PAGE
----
Oh my God, are we up to 2013 yet? Ugh…okay. In 2003, I recorded what would turn out to be my final studio album (unless it wasn’t), entitled Beach Toys Won’t Save You. Then, my theatre hotline started ringing, and I hadn’t even known I had one till it did. I’d always imagined I’d eventually write for the stage, though I’d planned on the transition being made poolside, surrounded by Grammys and with tearfully apologetic childhood acquaintances peering through the gate. But the call came in Astoria, and I answered, for some reason – writing the lyrics and music for Believe in Me… a Bigfoot musical in seven months, in time for the New York Fringe Festival. Some great press followed, and I found myself actually doing this. I began my next score, Hurricane, and shortly thereafter made the acquaintance of one Scott Schwartz, theatre director of immense coolness and ridiculousness. I discovered that I love composing incidental music for plays, and have worked with Scott at some fabulous places on some amazing projects. Suddenly, it was 2013 and I could stop typing now!! Grrrr…okay, a little more.
It took a while, but I finally started to feel like an actual part of what was going on in this city. Gashole! has picked up more awards than I can display in my roach-infested deathtrap of an apartment, so y’know, it’s been equal parts glamour and demoralization, but that’s okay. Hurricane ended up being born at the New York Musical Theatre Festival in 2009, and is supposedly being developed for world domination by actual producers, but I don’t know what the Christ is going on, so don’t ask me. In 2011 I had the immense honor of providing orchestrations and vocal arrangements for the Broadway revival of Godspell. Working with Stephen Schwartz was thrilling, challenging, and just fun – and it blows my mind every time I see our names next to each other on the CD’s producer credit. And yes, I see it all the time; I can’t stop looking at it. 2012 saw me feverishly completing a commissioned musical theatre score in crazy record time, which was unceremoniously rejected even faster! So in November I started writing a 12-song revue/concert/concept album hybrid called “You’re Gonna Hate This” for myself and Broadway genius Lindsay Mendez; I finished it a couple of weeks before we debuted it at Joe’s Pub in April. I’m working on birthing a couple of other shows now (well, three), and waiting to hear about an actual paying gig or two, which I refuse to jinx in Bio form.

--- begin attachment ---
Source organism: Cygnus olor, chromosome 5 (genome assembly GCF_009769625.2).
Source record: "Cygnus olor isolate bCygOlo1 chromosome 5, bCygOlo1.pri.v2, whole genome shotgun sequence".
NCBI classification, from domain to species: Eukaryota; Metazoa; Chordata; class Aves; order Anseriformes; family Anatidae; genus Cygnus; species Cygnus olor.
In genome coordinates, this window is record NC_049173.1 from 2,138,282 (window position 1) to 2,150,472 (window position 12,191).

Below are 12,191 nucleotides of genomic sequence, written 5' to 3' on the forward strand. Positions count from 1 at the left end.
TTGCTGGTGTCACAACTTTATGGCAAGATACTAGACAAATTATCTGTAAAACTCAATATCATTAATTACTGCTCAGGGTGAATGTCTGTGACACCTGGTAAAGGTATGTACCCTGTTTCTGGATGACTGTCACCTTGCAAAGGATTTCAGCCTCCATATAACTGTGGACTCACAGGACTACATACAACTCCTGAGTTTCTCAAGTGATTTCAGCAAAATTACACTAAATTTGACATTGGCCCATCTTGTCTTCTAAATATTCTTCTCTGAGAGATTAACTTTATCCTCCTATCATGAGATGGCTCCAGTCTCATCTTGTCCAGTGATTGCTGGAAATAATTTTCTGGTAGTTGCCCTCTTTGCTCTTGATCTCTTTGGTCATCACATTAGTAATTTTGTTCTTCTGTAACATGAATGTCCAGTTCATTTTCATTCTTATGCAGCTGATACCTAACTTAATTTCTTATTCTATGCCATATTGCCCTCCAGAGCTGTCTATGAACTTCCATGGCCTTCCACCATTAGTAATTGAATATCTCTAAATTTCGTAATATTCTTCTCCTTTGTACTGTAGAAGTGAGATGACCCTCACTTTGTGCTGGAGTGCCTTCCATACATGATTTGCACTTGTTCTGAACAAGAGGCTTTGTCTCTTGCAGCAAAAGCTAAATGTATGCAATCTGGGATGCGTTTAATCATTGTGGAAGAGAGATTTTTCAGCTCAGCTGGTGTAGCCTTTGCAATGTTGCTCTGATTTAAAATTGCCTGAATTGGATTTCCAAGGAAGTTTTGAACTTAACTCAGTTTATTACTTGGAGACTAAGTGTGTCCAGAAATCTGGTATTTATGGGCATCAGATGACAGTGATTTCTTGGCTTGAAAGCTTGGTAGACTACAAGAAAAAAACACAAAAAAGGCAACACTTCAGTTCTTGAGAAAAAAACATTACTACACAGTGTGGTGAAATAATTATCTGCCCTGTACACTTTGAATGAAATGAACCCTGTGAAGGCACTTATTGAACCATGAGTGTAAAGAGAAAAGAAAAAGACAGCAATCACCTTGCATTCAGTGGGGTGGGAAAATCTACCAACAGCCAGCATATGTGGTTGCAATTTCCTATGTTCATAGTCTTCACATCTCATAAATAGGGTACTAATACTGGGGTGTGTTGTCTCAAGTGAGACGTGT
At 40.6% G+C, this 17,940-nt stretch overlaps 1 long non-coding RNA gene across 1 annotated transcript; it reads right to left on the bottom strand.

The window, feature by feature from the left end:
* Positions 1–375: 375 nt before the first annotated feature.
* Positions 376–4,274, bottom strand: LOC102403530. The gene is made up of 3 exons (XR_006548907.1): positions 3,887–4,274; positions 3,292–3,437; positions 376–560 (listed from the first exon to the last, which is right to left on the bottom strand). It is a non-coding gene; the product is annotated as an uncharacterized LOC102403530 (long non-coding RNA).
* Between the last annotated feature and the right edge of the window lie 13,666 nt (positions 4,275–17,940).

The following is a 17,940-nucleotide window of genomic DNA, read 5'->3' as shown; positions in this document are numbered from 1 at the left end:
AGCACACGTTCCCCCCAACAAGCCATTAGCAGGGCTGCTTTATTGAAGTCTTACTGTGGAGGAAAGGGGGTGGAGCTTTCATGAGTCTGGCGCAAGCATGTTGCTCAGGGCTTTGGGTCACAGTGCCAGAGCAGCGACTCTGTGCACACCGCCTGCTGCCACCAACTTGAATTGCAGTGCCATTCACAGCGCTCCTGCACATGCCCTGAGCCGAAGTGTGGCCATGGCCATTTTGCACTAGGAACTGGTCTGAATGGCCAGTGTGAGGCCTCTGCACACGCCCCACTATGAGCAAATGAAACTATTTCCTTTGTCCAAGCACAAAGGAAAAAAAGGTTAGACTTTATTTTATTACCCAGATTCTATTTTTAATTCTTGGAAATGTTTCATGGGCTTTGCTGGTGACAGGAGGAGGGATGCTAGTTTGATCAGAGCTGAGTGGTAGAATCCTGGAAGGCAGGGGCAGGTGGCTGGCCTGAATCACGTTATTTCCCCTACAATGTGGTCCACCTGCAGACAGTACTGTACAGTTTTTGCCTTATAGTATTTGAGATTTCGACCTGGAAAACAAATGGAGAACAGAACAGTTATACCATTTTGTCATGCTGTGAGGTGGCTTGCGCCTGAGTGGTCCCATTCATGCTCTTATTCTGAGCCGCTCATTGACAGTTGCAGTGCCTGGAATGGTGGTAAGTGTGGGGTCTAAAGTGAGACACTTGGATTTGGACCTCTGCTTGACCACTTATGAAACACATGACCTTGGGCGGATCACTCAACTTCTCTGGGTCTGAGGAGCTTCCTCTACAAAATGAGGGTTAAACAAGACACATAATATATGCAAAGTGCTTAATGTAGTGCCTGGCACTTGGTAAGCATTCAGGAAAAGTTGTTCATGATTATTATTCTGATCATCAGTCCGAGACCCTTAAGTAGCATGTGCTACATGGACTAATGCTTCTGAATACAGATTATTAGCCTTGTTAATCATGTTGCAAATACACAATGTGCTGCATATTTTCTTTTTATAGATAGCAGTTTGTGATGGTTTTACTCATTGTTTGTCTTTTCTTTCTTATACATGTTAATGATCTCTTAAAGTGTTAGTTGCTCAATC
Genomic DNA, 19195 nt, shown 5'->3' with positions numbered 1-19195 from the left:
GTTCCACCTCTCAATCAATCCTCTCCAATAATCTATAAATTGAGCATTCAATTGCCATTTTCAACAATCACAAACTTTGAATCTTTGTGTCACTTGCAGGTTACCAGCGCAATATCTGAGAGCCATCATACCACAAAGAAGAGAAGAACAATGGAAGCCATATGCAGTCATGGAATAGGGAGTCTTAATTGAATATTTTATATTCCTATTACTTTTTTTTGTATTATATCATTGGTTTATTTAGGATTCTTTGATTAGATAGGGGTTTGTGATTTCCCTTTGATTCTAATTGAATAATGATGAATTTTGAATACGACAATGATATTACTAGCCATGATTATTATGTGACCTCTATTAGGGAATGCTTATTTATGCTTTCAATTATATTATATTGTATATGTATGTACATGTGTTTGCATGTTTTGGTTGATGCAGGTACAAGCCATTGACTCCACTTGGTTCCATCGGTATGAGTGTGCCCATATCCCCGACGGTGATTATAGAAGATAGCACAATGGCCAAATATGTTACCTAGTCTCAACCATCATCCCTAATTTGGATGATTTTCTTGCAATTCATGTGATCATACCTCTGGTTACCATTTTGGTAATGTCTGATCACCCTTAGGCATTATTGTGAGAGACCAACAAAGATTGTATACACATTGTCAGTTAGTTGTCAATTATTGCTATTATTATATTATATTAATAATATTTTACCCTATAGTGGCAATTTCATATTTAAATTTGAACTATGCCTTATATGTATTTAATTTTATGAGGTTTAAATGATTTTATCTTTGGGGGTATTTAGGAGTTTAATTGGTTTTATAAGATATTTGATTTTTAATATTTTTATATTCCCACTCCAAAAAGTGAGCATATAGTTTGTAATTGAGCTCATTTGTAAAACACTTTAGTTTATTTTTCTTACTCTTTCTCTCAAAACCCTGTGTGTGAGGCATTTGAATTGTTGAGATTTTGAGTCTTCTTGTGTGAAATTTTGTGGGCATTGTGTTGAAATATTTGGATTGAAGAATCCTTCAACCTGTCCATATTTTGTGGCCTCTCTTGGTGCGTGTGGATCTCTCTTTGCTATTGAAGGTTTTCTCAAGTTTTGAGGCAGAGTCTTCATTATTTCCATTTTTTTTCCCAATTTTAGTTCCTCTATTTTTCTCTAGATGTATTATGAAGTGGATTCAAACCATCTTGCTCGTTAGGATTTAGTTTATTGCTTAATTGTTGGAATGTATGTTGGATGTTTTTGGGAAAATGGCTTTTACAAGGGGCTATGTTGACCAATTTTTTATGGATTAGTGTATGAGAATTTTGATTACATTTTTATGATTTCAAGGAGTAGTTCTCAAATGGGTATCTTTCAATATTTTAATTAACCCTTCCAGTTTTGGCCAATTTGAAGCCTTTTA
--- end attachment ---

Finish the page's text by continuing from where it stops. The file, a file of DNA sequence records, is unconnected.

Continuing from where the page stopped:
‘Cause listen, I’m not bragging; a month from now I could very well be making your latte. But there’s usually some terrifying new adventure around the next corner, and if it doesn’t involve someone assaulting me for my iPhone, I’m in. More news as it happens…
And the short version…
Broadway: Godspell (orchestrations and vocal arrangements). Incidental music: Alley Theatre; Old Globe; Playwrights Horizons; Dallas Theatre Center; CO Shakespeare; Juilliard; NYU Tisch. Composer/lyricist: You’re Gonna Hate This (Joe’s Pub 2013); Hurricane (NYMF 2009; in development); Believe in Me…a Bigfoot musical (fringeNYC); Live! Under Broadway (fringeNYC); Times Square Centennial Celebration (BC/EFA & Times Sq. Assoc.); Mikey Writes It! (2002 MAC Award: Best Revue). Performer/musical director of multi-award winning NYC favorite Gashole! since 2001. Recordings: world premiere of “Another Day in the Modern World” on The Maury Yeston Songbook (PS classics); 4 solo CDs. Upcoming: Lady (music and lyrics); Horizon (music and lyrics) and a brand new baby untitled one.